Cuts, scrapes, and bruises are a common occurrence, especially in children. Whether they are playing sports, at the playground, riding bikes, or going to school, these unfortunate accidents can cause a lot of pain and stress for children of all ages. Sometimes it can be hard to know if it is just a cut, or if it needs to be treated by a Pediatrician. Here are some of the common types of skin injuries along with the information you need to make the right call when accidents arise.
Types of Skin Injuries
- Cuts, lacerations, gashes and tears. These are wounds that go through the skin to the fat tissue. Caused by a sharp object.
- Scrapes, abrasions, scratches and floor burns. These are surface wounds that don’t go all the way through the skin. Scrapes are common on the knees, elbows and palms.
- Bruises. These are bleeding into the skin from damaged blood vessels. Caused by a blunt object. They can occur without a cut or scrape.
For Minor Cuts, Scrapes, and Bruises
- Cuts, Scratches and Scrapes – Treatment:
- Use direct pressure to stop any bleeding. Do this for 10 minutes or until the bleeding stops.
- Wash the wound with soap and water for 5 minutes. Try to rinse the cut under running water.
- Caution: Never soak a wound that might need sutures. It may become more swollen and harder to close.
- Gently scrub out any dirt with a washcloth.
- Cut off any pieces of loose skin using fine scissors. Clean the scissors first with rubbing alcohol.
- Use an antibiotic ointment such as Polysporin. No prescription is needed. Then, cover it with a bandage such as Band-Aid. Change daily.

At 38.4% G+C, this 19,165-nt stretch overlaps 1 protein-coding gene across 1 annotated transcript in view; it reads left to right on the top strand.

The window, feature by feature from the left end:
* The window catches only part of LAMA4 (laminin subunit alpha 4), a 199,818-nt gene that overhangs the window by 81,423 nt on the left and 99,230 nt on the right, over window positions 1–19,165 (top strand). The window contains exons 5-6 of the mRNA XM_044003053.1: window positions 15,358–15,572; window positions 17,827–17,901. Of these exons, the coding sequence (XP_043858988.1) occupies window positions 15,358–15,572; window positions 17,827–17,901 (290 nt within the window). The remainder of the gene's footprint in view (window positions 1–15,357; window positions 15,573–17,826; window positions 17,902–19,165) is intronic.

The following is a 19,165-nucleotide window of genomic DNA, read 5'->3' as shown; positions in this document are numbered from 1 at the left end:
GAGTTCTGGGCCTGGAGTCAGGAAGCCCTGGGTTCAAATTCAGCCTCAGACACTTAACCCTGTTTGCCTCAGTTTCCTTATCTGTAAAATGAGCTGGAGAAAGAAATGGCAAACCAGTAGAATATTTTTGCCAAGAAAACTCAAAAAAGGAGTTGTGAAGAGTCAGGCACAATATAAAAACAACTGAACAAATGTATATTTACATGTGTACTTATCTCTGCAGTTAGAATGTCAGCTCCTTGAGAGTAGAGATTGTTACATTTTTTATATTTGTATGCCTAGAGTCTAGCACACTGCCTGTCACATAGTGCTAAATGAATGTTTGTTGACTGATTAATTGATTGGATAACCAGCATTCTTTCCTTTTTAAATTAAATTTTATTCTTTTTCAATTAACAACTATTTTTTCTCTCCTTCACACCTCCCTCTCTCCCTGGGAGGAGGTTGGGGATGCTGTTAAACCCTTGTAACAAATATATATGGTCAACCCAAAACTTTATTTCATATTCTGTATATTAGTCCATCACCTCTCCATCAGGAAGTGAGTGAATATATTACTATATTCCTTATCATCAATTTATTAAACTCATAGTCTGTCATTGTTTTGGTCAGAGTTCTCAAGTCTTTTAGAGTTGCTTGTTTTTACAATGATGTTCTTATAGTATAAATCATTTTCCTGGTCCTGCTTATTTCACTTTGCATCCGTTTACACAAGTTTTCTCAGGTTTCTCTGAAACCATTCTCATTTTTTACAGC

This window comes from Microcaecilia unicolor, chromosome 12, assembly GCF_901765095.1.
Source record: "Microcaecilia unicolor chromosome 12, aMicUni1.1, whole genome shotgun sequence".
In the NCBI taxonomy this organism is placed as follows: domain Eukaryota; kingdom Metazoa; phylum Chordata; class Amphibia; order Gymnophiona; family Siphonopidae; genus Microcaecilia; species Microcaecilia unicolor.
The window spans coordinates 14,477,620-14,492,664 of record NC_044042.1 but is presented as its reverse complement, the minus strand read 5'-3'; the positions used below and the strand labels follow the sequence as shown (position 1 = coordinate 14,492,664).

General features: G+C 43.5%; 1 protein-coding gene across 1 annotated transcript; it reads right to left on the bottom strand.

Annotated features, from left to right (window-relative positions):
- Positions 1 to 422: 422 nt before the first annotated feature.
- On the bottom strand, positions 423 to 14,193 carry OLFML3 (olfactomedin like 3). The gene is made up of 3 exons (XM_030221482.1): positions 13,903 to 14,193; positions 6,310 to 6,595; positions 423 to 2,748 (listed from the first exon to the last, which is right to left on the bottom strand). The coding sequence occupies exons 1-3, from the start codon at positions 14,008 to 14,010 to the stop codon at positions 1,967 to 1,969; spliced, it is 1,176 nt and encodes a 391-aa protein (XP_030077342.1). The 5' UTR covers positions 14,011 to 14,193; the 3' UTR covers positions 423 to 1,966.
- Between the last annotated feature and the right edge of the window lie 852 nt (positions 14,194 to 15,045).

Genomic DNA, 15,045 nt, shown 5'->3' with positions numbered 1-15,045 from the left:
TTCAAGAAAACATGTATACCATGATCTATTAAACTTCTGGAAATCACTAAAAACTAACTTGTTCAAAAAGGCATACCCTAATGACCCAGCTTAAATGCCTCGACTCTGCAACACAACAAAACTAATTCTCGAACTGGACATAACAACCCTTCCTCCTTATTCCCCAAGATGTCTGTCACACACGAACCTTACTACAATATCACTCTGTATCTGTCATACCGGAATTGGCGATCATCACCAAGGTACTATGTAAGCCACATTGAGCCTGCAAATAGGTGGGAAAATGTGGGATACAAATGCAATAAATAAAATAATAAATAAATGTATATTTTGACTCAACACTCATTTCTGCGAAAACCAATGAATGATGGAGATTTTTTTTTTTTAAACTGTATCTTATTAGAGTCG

- Liquid Skin Bandage for Minor Cuts and Scrapes: Liquid skin bandage seals wounds with a plastic coating. It lasts up to 1 week. Liquid skin bandage has several benefits compared to other bandages such as Band-Aids. Liquid bandage only needs to be put on once. It seals the wound and may promote faster healing and lower infection rates. Also, it’s water-proof. Wash and dry the wound first, then put on the liquid. It comes with a brush or swab and dries in less than a minute. There are many brands of liquid bandage available and no prescription is needed.
- Bruises – Treatment:
- Use a cold pack or ice bag wrapped in a wet cloth. Put it on the bruise once for 20 minutes. This will help to stop the bleeding.
- After 48 hours, use a warm wet washcloth. Do this for 10 minutes 3 times per day. This helps to reabsorb the blood.
- Pain Medicine: To help with the pain, give Tylenol or Ibuprofen as needed.
You should call The Pediatric Center now or Go to The ER if your child has any of the following:
- Skin that is split open or gaping
- Cuts on the face longer than 1/4 inch – these usually need closure with sutures or skin glue
- Any open wound that you suspect may need sutures should be seen as possible. Ideally, they should be checked and closed within 6 hours to prevent wound infections.
- Severe pain that has not improved 2 hours after taking pain medicine
- Child that is injured is under 1 year of age
- Dirt in the wound that is not gone after 15 minutes of scrubbing
- Skin loss from a bad scrape that goes very deep
- Bad scrape covers large area
- Cut or scrape looks infected with spreading redness or red streaks
- Bleeding does not stop after using direct pressure to the cut
- You think your child has a serious injury and needs to be seen
If your child has a very large bruise after a minor injury, or bruising without any known injury, please call The Pediatric Center within 24 hours. Make sure that your child’s tetanus shot is active and does not need a booster. A tetanus shot is needed if your child sustains a dirty cut and hasn’t had a tetanus shot in over 5 years, or if he/she has a clean cut and hasn’t had a tetanus shot in over 10 years. It is safe to get the booster within 3 days or less of the injury. If the cut doesn’t heal in 10 days, it starts to look infected, or becomes worse, contact The Pediatric Center. Our board certified physicians are dedicated to the health and well-being of your child and provide the highest medical care to our patients.
Disclaimer: This information is not intended be a substitute for professional medical advice. It is provided for educational purposes only. You assume full responsibility for how you choose to use this information.